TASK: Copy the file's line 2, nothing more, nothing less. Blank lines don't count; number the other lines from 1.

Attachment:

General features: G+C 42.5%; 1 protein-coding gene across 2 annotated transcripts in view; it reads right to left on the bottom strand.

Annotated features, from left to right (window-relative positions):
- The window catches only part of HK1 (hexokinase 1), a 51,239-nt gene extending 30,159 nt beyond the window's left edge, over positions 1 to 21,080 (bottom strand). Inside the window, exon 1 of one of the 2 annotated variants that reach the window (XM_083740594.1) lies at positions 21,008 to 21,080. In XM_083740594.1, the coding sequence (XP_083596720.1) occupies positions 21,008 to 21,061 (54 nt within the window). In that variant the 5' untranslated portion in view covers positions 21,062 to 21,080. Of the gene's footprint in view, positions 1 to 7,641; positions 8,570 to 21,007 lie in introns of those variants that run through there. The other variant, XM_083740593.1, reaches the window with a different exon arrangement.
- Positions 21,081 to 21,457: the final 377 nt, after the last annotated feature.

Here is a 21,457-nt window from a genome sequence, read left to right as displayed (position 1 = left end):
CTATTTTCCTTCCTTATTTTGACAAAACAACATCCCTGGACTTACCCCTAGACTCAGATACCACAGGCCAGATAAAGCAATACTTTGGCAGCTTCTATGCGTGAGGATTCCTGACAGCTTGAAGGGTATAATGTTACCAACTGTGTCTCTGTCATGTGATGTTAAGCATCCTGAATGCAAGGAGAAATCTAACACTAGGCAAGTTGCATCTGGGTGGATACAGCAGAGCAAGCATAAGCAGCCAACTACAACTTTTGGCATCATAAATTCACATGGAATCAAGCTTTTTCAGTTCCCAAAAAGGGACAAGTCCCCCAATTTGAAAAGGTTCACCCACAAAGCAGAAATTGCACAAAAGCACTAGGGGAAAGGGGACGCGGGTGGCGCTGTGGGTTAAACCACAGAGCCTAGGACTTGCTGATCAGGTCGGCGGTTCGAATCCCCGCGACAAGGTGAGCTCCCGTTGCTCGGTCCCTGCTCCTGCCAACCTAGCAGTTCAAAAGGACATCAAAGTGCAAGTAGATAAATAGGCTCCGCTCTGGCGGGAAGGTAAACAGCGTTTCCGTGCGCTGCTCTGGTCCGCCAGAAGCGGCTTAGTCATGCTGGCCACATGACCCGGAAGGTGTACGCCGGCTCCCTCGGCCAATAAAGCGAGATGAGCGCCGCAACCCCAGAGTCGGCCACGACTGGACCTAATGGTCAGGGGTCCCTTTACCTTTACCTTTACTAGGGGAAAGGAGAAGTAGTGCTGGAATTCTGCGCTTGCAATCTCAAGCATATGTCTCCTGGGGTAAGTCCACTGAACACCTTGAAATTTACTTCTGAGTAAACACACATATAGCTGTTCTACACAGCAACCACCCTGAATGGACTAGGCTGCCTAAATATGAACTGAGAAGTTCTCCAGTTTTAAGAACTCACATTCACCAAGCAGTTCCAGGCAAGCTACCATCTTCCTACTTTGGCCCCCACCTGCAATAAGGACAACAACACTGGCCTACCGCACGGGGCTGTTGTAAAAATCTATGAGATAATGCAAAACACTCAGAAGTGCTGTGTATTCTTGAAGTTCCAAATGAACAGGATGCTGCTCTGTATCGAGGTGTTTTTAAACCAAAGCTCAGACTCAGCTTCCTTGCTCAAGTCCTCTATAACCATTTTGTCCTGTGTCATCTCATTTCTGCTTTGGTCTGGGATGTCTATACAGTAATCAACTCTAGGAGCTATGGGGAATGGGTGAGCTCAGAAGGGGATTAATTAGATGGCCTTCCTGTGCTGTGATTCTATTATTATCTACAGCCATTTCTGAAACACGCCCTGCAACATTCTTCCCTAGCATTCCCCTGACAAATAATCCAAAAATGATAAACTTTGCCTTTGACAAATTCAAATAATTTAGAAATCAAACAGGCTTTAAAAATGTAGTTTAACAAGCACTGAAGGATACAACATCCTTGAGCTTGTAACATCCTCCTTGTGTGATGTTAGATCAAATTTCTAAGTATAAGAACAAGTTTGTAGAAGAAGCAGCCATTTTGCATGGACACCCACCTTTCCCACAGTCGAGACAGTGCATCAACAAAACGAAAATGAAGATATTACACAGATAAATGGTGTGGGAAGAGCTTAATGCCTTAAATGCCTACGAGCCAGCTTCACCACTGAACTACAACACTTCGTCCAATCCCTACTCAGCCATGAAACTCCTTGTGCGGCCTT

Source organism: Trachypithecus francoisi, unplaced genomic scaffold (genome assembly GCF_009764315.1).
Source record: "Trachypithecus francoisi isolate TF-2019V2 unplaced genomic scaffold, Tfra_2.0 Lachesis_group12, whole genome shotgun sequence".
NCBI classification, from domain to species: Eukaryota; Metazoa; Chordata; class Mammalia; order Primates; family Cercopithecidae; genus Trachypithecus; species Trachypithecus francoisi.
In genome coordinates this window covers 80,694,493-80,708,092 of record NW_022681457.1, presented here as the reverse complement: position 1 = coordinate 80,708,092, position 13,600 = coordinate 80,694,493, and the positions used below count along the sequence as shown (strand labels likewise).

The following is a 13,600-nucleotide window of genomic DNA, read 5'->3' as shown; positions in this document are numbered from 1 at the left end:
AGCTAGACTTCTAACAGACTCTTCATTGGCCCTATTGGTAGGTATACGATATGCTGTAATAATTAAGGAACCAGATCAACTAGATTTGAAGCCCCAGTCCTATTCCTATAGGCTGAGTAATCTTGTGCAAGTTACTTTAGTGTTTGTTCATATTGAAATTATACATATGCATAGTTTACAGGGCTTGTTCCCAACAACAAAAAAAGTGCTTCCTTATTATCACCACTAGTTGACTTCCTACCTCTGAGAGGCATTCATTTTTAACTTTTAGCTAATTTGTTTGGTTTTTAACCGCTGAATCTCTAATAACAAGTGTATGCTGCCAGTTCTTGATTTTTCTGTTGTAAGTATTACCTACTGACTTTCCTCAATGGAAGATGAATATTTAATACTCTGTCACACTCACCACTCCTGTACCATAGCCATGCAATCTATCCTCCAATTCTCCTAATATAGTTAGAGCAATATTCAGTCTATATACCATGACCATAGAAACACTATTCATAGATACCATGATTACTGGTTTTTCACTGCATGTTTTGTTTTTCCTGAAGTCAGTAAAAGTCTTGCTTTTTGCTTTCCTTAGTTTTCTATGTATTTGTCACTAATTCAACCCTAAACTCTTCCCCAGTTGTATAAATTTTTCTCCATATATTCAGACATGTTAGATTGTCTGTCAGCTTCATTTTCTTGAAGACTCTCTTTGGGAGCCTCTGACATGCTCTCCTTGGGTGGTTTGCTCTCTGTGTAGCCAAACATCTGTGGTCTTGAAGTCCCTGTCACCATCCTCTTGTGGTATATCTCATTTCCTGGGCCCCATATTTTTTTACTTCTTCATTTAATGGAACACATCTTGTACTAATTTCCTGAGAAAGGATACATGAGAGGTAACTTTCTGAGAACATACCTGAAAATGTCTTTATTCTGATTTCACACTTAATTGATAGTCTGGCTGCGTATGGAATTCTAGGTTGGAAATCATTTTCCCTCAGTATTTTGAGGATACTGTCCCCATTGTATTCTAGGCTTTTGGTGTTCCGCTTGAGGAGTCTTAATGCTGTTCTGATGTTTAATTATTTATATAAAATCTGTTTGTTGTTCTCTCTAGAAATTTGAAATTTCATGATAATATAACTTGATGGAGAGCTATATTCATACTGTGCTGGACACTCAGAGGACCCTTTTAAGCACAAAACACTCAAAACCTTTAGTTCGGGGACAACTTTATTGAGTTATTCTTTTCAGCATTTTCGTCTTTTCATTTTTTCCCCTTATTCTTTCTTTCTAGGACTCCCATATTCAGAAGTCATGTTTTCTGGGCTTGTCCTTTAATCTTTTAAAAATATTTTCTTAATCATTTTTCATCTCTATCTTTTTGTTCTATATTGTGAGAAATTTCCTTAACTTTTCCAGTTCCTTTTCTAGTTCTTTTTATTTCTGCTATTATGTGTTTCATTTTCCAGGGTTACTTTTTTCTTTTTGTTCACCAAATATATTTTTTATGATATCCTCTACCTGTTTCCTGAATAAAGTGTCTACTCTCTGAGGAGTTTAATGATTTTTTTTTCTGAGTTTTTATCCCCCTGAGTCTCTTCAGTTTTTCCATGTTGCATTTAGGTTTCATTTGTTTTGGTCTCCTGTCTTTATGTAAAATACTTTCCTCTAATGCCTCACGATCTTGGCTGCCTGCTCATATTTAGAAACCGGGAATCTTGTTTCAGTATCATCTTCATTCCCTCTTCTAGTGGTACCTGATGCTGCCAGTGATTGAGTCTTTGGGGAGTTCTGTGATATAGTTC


Annotated features, from left to right (window-relative positions):